In an effort to include considerations of equity in future decisions, The Dane County Board of Supervisors met Thursday to discuss the inclusion of equity questions into their legislation.

According to the resolution, the current equity plan consists of five goals:

  1. To increase racial equity education
  2. To increase staff diversity and inclusion
  3. To increase the learning platform for supervisor and community on racial equity
  4. To incorporate a racial equity template into committee agendas and budgets
  5. To develop local and national partnerships to advance racial equity

In particular, the goal for the resolution voted Thursday was to discuss on their fourth goal — to incorporate equity into the committee agenda and budgets.

Sup. Tim Kiefer, District 25, proposed an amendment to the resolution which would add a focus of whether equity considerations are a good use of taxpayer money.

“I believe that this this question is an important equity question that should be included in the template,” Kiefer said. “The majority of decisions we make on this board involve spending or not spending taxpayer money.”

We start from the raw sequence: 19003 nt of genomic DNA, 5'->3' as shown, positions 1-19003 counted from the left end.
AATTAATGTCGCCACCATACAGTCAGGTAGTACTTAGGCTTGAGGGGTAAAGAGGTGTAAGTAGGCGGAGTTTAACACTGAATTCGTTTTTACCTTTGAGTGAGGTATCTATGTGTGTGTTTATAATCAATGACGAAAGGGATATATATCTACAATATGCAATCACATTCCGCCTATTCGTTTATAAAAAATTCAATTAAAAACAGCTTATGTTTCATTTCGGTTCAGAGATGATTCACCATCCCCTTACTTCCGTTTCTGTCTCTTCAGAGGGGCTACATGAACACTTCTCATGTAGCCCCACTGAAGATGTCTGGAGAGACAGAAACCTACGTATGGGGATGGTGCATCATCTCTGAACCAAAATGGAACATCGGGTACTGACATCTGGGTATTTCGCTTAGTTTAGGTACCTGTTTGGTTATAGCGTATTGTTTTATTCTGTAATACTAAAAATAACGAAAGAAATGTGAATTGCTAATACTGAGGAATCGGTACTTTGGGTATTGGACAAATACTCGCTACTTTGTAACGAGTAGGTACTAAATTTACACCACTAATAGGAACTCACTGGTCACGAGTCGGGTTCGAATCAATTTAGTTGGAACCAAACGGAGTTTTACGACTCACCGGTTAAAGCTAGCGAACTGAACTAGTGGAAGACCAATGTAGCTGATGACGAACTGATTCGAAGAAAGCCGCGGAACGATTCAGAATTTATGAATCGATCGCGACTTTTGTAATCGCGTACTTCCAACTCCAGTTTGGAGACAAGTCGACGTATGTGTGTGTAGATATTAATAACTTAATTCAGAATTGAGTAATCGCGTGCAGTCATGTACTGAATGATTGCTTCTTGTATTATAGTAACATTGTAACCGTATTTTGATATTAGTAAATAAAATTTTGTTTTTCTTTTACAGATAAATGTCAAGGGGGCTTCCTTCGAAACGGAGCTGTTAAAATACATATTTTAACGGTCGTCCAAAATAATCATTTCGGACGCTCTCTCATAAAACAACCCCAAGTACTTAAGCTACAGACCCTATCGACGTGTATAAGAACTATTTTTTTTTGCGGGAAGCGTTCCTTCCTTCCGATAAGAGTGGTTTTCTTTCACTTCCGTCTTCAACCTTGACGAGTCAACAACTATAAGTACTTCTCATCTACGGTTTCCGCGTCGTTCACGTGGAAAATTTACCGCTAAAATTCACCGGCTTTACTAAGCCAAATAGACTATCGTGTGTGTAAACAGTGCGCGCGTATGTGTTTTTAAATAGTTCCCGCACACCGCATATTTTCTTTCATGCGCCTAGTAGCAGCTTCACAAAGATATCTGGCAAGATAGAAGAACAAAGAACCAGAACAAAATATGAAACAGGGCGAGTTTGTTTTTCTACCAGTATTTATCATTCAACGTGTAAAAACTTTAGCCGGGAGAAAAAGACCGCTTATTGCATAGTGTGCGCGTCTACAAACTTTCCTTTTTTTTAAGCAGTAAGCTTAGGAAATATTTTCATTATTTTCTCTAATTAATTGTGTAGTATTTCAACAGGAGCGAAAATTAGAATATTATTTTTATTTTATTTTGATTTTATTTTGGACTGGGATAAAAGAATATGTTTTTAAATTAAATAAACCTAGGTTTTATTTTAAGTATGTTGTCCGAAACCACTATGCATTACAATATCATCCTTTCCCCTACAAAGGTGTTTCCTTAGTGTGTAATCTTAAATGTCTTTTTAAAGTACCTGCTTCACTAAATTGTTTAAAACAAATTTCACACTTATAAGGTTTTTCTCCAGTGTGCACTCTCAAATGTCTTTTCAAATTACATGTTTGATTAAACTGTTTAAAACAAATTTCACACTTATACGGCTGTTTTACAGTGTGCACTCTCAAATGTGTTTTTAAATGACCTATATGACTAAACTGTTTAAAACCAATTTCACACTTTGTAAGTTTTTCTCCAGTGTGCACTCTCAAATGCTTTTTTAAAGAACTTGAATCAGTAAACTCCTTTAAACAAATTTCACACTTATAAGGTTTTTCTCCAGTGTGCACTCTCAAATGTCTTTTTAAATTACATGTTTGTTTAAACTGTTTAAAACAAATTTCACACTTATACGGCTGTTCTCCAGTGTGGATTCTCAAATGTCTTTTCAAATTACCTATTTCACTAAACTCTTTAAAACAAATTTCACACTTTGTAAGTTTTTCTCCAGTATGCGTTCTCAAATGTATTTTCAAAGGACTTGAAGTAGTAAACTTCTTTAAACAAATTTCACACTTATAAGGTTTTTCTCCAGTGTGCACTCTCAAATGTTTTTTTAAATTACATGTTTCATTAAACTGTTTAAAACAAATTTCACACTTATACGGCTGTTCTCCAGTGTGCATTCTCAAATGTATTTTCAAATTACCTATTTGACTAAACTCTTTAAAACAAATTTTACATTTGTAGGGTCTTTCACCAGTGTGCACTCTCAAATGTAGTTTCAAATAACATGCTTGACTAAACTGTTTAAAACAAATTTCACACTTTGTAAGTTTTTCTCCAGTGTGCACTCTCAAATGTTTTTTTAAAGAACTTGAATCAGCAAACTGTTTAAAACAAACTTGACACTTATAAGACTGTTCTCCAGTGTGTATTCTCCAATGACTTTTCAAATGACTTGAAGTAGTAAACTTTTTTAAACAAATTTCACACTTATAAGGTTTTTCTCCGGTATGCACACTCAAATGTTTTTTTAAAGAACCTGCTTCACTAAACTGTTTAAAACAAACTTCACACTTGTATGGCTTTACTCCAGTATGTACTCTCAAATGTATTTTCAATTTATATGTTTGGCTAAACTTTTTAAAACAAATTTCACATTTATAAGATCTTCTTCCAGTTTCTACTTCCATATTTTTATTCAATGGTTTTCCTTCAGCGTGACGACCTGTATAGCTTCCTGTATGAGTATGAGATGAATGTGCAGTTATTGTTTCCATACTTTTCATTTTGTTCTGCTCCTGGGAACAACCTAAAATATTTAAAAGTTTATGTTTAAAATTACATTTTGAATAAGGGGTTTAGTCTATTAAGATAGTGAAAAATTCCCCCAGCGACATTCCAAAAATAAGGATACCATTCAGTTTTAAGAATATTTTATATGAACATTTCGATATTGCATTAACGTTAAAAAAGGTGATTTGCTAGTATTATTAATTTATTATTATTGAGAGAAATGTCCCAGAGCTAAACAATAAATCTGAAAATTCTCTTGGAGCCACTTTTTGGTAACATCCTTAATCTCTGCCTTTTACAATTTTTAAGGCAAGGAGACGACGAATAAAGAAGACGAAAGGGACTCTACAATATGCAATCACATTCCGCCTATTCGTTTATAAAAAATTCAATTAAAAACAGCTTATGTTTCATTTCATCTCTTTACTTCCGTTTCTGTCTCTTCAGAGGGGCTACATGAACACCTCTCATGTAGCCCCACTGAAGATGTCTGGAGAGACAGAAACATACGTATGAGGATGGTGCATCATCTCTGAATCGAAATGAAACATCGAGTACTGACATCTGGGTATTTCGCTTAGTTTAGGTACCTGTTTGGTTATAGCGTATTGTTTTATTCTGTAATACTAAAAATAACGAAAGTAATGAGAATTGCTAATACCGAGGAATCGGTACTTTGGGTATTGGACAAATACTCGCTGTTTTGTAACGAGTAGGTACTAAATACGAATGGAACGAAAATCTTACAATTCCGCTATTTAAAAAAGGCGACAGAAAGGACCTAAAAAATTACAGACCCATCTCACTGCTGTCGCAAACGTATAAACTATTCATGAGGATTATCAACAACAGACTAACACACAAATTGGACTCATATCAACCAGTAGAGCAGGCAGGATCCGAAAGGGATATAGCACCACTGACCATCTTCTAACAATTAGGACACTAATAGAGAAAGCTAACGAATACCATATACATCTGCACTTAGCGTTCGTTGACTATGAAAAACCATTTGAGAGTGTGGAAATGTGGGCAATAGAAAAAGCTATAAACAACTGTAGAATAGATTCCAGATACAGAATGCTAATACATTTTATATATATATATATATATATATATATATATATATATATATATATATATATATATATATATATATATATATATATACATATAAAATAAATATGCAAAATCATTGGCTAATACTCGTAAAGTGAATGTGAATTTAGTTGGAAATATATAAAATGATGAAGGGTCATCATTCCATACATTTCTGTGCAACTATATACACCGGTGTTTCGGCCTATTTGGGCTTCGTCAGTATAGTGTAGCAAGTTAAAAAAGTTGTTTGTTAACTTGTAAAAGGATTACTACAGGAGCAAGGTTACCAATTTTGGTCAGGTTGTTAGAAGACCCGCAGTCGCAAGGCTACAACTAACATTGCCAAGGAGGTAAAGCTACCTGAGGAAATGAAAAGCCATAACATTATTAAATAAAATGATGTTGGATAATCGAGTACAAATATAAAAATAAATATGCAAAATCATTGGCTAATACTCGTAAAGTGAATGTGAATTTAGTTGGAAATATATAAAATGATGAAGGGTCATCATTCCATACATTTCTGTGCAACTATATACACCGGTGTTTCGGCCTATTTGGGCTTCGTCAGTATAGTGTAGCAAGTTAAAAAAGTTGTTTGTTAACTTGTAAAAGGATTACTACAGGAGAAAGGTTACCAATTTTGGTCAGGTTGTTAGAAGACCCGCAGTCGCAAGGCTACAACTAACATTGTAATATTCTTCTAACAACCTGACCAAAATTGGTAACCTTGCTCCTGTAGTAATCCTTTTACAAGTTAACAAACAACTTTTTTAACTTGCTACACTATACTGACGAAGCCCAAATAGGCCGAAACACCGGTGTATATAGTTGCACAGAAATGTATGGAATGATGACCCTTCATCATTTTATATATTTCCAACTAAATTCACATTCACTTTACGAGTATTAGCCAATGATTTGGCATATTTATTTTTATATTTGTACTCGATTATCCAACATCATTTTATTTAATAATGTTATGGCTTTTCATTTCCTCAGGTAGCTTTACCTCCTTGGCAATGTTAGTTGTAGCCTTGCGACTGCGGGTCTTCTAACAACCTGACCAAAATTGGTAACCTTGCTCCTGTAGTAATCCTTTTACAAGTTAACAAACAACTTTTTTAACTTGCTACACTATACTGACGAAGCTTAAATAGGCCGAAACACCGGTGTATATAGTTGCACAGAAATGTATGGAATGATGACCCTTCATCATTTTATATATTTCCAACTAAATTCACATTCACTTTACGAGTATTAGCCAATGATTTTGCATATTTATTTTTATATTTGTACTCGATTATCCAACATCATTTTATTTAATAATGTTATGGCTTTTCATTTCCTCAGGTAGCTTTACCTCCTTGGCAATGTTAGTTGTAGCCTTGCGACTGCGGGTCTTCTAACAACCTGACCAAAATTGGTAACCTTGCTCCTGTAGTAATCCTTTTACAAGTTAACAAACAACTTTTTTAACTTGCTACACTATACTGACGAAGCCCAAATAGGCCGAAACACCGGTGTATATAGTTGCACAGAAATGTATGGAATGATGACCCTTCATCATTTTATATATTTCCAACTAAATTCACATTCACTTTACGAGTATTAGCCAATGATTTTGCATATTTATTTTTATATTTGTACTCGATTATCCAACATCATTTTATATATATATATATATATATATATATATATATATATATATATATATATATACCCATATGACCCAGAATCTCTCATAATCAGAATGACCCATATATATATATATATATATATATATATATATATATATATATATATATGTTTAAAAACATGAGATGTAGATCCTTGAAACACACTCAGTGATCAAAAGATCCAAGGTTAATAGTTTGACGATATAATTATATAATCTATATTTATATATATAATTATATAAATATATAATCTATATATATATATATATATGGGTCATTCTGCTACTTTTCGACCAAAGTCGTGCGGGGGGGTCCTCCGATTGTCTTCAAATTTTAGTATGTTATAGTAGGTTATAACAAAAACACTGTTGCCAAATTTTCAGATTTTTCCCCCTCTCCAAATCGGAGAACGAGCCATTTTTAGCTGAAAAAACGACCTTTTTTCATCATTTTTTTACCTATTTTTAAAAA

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Kiefer believes this is an equity question because many uses of taxpayer money go to less privileged citizens, while many poor uses of taxpayer money go to privileged citizens. Keifer said it is important to consider taxpayer money when implementing new policies.

Many supervisors, however, took issue with Kiefer’s comments and believed equity should not be assigned monetary value. Among them was Sup. Carousel Bayrd, District 8, who said the question would only defer women and people of color from participating in the board meetings.

“I think that the introduction of this amendment is one of the illustrations of why we need more people of color and women on the Dane County Board,” Bayrd said. “This decision is an important issue, it is so important to so many people on this board and in the community and to put a financial burden on it, would undermine the equity analysis. I will be voting no.”

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Sup. Sheila Stubbs, District 23, also opposed the amendment. She said she had never been disrespected in a way which put cost before an issue of equity. She believed putting a monetary question into the mix would not allow the purpose of the resolution to show.

In addition to Bayrd and Stubbs, Sups. Nick Zwiefel, District 3, Andrew Schauer, District 21, and Patrick Downing, District 30, opposed the amendment for similar reasons.

In a roll call, the board voted no to the amendment in a 31 to 2 vote, but passed the resolution 30 to 2.

The board also passed an amendment regarding domestic partnership registry to same sex relationships. This amendment creates more inclusive legislation for same sex couples.